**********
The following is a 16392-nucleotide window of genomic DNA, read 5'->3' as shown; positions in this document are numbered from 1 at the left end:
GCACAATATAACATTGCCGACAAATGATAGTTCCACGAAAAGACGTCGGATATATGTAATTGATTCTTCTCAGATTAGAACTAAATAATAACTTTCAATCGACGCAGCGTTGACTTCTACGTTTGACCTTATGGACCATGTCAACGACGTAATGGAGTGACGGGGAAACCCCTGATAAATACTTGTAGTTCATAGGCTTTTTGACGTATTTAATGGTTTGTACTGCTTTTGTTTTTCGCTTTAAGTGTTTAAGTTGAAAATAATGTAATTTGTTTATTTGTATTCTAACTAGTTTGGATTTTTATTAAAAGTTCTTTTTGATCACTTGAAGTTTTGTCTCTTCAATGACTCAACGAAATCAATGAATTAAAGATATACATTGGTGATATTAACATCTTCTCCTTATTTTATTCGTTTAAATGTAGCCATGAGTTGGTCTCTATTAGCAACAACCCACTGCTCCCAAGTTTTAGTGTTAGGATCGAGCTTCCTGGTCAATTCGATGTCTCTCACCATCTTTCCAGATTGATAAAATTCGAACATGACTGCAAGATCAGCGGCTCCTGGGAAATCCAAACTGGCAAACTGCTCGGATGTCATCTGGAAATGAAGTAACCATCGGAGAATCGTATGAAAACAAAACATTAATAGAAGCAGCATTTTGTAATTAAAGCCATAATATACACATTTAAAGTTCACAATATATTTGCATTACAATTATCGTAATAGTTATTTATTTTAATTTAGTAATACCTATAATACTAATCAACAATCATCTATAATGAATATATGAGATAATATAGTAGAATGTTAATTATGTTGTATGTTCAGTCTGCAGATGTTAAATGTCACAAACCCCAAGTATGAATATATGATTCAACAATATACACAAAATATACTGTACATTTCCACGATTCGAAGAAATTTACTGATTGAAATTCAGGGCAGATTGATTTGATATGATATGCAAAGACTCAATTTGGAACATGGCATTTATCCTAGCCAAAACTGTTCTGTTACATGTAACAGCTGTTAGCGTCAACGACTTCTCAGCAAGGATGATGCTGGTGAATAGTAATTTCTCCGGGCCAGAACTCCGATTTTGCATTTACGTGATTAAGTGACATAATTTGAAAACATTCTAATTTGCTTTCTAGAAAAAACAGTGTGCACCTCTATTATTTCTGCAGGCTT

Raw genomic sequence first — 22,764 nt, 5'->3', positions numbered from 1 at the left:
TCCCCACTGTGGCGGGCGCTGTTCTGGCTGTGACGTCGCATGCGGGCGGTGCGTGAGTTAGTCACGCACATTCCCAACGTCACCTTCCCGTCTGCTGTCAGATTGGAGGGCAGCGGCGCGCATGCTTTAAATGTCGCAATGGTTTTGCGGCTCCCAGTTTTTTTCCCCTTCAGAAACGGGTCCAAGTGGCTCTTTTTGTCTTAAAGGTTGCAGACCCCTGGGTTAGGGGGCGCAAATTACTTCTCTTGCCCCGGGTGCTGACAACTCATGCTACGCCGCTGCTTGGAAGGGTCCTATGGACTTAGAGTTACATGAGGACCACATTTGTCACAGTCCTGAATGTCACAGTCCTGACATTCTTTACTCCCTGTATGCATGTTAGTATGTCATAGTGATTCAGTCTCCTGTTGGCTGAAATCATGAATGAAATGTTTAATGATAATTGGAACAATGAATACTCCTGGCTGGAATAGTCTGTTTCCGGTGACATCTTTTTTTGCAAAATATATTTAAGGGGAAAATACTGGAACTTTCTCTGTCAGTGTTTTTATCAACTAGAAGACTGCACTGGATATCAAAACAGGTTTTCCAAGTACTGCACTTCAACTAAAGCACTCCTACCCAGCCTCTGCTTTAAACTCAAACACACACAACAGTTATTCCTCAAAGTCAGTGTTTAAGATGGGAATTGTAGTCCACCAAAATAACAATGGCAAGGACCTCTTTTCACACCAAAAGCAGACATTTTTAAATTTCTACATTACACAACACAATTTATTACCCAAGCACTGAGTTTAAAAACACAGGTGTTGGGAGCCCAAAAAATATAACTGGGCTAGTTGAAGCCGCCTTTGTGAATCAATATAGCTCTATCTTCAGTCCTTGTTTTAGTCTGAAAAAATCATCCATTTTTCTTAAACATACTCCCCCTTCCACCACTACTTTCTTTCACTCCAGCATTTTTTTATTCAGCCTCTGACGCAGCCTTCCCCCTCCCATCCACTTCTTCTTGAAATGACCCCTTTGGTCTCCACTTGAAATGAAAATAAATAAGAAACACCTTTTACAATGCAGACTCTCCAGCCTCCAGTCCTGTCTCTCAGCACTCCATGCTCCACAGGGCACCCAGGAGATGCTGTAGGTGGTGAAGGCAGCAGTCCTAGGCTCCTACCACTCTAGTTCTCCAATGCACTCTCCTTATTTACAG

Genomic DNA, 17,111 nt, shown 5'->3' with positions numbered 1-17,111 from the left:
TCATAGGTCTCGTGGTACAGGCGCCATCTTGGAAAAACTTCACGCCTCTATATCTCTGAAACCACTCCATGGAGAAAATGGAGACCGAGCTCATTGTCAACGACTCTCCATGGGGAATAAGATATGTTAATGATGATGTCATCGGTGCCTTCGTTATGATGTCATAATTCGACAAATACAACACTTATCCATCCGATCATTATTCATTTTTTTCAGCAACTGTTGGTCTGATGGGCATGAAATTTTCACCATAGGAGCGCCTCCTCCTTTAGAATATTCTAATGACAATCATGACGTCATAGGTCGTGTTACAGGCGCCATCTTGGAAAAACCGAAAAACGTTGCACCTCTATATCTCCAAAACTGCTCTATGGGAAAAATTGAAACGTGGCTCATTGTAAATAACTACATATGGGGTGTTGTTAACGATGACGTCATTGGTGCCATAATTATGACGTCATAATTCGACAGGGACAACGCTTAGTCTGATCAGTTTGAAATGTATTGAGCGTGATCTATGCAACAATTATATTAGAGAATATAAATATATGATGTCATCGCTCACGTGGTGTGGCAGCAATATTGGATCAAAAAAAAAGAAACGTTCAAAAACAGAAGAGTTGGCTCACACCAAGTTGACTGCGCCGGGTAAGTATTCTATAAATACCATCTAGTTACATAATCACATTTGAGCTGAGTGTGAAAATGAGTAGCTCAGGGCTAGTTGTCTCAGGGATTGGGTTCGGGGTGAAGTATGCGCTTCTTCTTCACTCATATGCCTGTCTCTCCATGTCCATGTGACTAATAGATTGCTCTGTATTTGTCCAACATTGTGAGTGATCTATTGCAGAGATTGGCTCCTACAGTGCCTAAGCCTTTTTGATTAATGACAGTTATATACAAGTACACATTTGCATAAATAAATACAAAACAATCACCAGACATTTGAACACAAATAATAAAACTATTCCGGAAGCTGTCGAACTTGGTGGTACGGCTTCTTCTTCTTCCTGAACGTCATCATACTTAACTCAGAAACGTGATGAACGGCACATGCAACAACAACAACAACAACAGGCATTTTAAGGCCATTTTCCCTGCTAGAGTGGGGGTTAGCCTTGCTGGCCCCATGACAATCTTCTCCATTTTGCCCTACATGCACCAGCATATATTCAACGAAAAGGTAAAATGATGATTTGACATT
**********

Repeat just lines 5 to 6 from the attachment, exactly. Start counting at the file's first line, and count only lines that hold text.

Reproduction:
Genomic DNA, 17,111 nt, shown 5'->3' with positions numbered 1-17,111 from the left:
TCATAGGTCTCGTGGTACAGGCGCCATCTTGGAAAAACTTCACGCCTCTATATCTCTGAAACCACTCCATGGAGAAAATGGAGACCGAGCTCATTGTCAACGACTCTCCATGGGGAATAAGATATGTTAATGATGATGTCATCGGTGCCTTCGTTATGATGTCATAATTCGACAAATACAACACTTATCCATCCGATCATTATTCATTTTTTTCAGCAACTGTTGGTCTGATGGGCATGAAATTTTCACCATAGGAGCGCCTCCTCCTTTAGAATATTCTAATGACAATCATGACGTCATAGGTCGTGTTACAGGCGCCATCTTGGAAAAACCGAAAAACGTTGCACCTCTATATCTCCAAAACTGCTCTATGGGAAAAATTGAAACGTGGCTCATTGTAAATAACTACATATGGGGTGTTGTTAACGATGACGTCATTGGTGCCATAATTATGACGTCATAATTCGACAGGGACAACGCTTAGTCTGATCAGTTTGAAATGTATTGAGCGTGATCTATGCAACAATTATATTAGAGAATATAAATATATGATGTCATCGCTCACGTGGTGTGGCAGCAATATTGGATCAAAAAAAAAGAAACGTTCAAAAACAGAAGAGTTGGCTCACACCAAGTTGACTGCGCCGGGTAAGTATTCTATAAATACCATCTAGTTACATAATCACATTTGAGCTGAGTGTGAAAATGAGTAGCTCAGGGCTAGTTGTCTCAGGGATTGGGTTCGGGGTGAAGTATGCGCTTCTTCTTCACTCATATGCCTGTCTCTCCATGTCCATGTGACTAATAGATTGCTCTGTATTTGTCCAACATTGTGAGTGATCTATTGCAGAGATTGGCTCCTACAGTGCCTAAGCCTTTTTGATTAATGACAGTTATATACAAGTACACATTTGCATAAATAAATACAAAACAATCACCAGACATTTGAACACAAATAATAAAACTATTCCGGAAGCTGTCGAACTTGGTGGTACGGCTTCTTCTTCTTCCTGAACGTCATCATACTTAACTCAGAAACGTGATGAACGGCACATGCAACAACAACAACAACAACAGGCATTTTAAGGCCATTTTCCCTGCTAGAGTGGGGGTTAGCCTTGCTGGCCCCATGACAATCTTCTCCATTTTGCCCTACATGCACCAGCATATATTCAACGAAAAGGTAAAATGATGATTTGACATT